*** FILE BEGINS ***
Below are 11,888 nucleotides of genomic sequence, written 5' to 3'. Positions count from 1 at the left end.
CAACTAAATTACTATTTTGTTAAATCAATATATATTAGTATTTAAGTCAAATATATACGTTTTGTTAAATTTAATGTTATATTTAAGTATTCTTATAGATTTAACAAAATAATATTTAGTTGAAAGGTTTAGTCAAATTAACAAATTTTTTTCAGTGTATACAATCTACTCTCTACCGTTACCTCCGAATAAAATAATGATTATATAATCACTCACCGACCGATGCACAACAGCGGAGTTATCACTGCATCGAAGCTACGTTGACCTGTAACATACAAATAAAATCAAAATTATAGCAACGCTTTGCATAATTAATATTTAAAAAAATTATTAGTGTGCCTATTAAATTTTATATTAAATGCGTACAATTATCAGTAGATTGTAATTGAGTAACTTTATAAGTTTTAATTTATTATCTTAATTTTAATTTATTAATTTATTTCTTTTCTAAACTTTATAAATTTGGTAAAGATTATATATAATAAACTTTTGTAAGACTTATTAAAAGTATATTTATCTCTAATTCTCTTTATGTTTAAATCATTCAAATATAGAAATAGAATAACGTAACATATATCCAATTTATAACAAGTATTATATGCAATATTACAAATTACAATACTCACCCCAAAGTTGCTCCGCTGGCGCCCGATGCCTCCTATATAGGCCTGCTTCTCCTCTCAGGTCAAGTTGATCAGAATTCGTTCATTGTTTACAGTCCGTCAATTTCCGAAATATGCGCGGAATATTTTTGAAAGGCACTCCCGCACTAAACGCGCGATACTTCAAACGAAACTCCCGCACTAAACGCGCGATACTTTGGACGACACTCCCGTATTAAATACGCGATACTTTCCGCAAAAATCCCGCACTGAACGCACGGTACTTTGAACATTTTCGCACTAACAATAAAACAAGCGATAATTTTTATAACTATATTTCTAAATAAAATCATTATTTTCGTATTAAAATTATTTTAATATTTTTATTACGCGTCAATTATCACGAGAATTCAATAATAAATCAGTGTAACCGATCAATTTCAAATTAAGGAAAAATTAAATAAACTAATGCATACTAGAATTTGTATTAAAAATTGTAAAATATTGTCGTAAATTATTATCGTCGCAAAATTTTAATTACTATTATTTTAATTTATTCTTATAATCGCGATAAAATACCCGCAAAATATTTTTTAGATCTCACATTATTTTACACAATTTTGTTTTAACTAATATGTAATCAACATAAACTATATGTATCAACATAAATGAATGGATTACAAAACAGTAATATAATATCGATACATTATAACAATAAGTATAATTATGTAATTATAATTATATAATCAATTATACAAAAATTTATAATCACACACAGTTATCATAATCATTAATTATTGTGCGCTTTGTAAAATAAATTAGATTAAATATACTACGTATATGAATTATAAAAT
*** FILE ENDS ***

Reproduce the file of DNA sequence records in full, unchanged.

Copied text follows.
Below are 11,888 nucleotides of genomic sequence, written 5' to 3'. Positions count from 1 at the left end.
CAACTAAATTACTATTTTGTTAAATCAATATATATTAGTATTTAAGTCAAATATATACGTTTTGTTAAATTTAATGTTATATTTAAGTATTCTTATAGATTTAACAAAATAATATTTAGTTGAAAGGTTTAGTCAAATTAACAAATTTTTTTCAGTGTATACAATCTACTCTCTACCGTTACCTCCGAATAAAATAATGATTATATAATCACTCACCGACCGATGCACAACAGCGGAGTTATCACTGCATCGAAGCTACGTTGACCTGTAACATACAAATAAAATCAAAATTATAGCAACGCTTTGCATAATTAATATTTAAAAAAATTATTAGTGTGCCTATTAAATTTTATATTAAATGCGTACAATTATCAGTAGATTGTAATTGAGTAACTTTATAAGTTTTAATTTATTATCTTAATTTTAATTTATTAATTTATTTCTTTTCTAAACTTTATAAATTTGGTAAAGATTATATATAATAAACTTTTGTAAGACTTATTAAAAGTATATTTATCTCTAATTCTCTTTATGTTTAAATCATTCAAATATAGAAATAGAATAACGTAACATATATCCAATTTATAACAAGTATTATATGCAATATTACAAATTACAATACTCACCCCAAAGTTGCTCCGCTGGCGCCCGATGCCTCCTATATAGGCCTGCTTCTCCTCTCAGGTCAAGTTGATCAGAATTCGTTCATTGTTTACAGTCCGTCAATTTCCGAAATATGCGCGGAATATTTTTGAAAGGCACTCCCGCACTAAACGCGCGATACTTCAAACGAAACTCCCGCACTAAACGCGCGATACTTTGGACGACACTCCCGTATTAAATACGCGATACTTTCCGCAAAAATCCCGCACTGAACGCACGGTACTTTGAACATTTTCGCACTAACAATAAAACAAGCGATAATTTTTATAACTATATTTCTAAATAAAATCATTATTTTCGTATTAAAATTATTTTAATATTTTTATTACGCGTCAATTATCACGAGAATTCAATAATAAATCAGTGTAACCGATCAATTTCAAATTAAGGAAAAATTAAATAAACTAATGCATACTAGAATTTGTATTAAAAATTGTAAAATATTGTCGTAAATTATTATCGTCGCAAAATTTTAATTACTATTATTTTAATTTATTCTTATAATCGCGATAAAATACCCGCAAAATATTTTTTAGATCTCACATTATTTTACACAATTTTGTTTTAACTAATATGTAATCAACATAAACTATATGTATCAACATAAATGAATGGATTACAAAACAGTAATATAATATCGATACATTATAACAATAAGTATAATTATGTAATTATAATTATATAATCAATTATACAAAAATTTATAATCACACACAGTTATCATAATCATTAATTATTGTGCGCTTTGTAAAATAAATTAGATTAAATATACTACGTATATGAATTATAAAAT